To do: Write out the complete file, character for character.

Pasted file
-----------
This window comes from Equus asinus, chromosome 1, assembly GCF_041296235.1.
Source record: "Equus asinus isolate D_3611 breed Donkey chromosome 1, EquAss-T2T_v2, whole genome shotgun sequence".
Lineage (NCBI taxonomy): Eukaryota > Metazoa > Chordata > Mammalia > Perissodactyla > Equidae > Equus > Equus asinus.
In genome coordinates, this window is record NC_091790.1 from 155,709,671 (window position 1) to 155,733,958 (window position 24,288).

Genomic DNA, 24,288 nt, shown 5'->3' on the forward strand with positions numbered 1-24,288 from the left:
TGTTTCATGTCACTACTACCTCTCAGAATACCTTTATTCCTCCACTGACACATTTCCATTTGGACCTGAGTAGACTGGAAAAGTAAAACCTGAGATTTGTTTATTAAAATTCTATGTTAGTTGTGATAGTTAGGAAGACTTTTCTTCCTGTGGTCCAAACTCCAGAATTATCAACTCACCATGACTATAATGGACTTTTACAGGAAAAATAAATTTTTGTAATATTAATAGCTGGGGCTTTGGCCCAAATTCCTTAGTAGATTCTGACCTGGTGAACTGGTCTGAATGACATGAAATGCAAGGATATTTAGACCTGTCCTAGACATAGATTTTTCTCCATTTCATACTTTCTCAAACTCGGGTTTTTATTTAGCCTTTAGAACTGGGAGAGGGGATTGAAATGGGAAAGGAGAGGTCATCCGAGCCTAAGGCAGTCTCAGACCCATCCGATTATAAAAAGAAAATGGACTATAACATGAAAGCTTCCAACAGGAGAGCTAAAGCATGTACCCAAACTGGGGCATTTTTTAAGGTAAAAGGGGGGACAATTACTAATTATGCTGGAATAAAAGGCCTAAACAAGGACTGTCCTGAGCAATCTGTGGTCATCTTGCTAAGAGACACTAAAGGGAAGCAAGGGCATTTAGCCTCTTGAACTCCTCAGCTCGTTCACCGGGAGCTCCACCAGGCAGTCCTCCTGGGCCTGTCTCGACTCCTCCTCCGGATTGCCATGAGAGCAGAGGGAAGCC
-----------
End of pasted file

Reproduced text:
This window comes from Equus asinus, chromosome 1, assembly GCF_041296235.1.
Source record: "Equus asinus isolate D_3611 breed Donkey chromosome 1, EquAss-T2T_v2, whole genome shotgun sequence".
Lineage (NCBI taxonomy): Eukaryota > Metazoa > Chordata > Mammalia > Perissodactyla > Equidae > Equus > Equus asinus.
In genome coordinates, this window is record NC_091790.1 from 155,709,671 (window position 1) to 155,733,958 (window position 24,288).

Genomic DNA, 24,288 nt, shown 5'->3' on the forward strand with positions numbered 1-24,288 from the left:
TGTTTCATGTCACTACTACCTCTCAGAATACCTTTATTCCTCCACTGACACATTTCCATTTGGACCTGAGTAGACTGGAAAAGTAAAACCTGAGATTTGTTTATTAAAATTCTATGTTAGTTGTGATAGTTAGGAAGACTTTTCTTCCTGTGGTCCAAACTCCAGAATTATCAACTCACCATGACTATAATGGACTTTTACAGGAAAAATAAATTTTTGTAATATTAATAGCTGGGGCTTTGGCCCAAATTCCTTAGTAGATTCTGACCTGGTGAACTGGTCTGAATGACATGAAATGCAAGGATATTTAGACCTGTCCTAGACATAGATTTTTCTCCATTTCATACTTTCTCAAACTCGGGTTTTTATTTAGCCTTTAGAACTGGGAGAGGGGATTGAAATGGGAAAGGAGAGGTCATCCGAGCCTAAGGCAGTCTCAGACCCATCCGATTATAAAAAGAAAATGGACTATAACATGAAAGCTTCCAACAGGAGAGCTAAAGCATGTACCCAAACTGGGGCATTTTTTAAGGTAAAAGGGGGGACAATTACTAATTATGCTGGAATAAAAGGCCTAAACAAGGACTGTCCTGAGCAATCTGTGGTCATCTTGCTAAGAGACACTAAAGGGAAGCAAGGGCATTTAGCCTCTTGAACTCCTCAGCTCGTTCACCGGGAGCTCCACCAGGCAGTCCTCCTGGGCCTGTCTCGACTCCTCCTCCGGATTGCCATGAGAGCAGAGGGAAGCC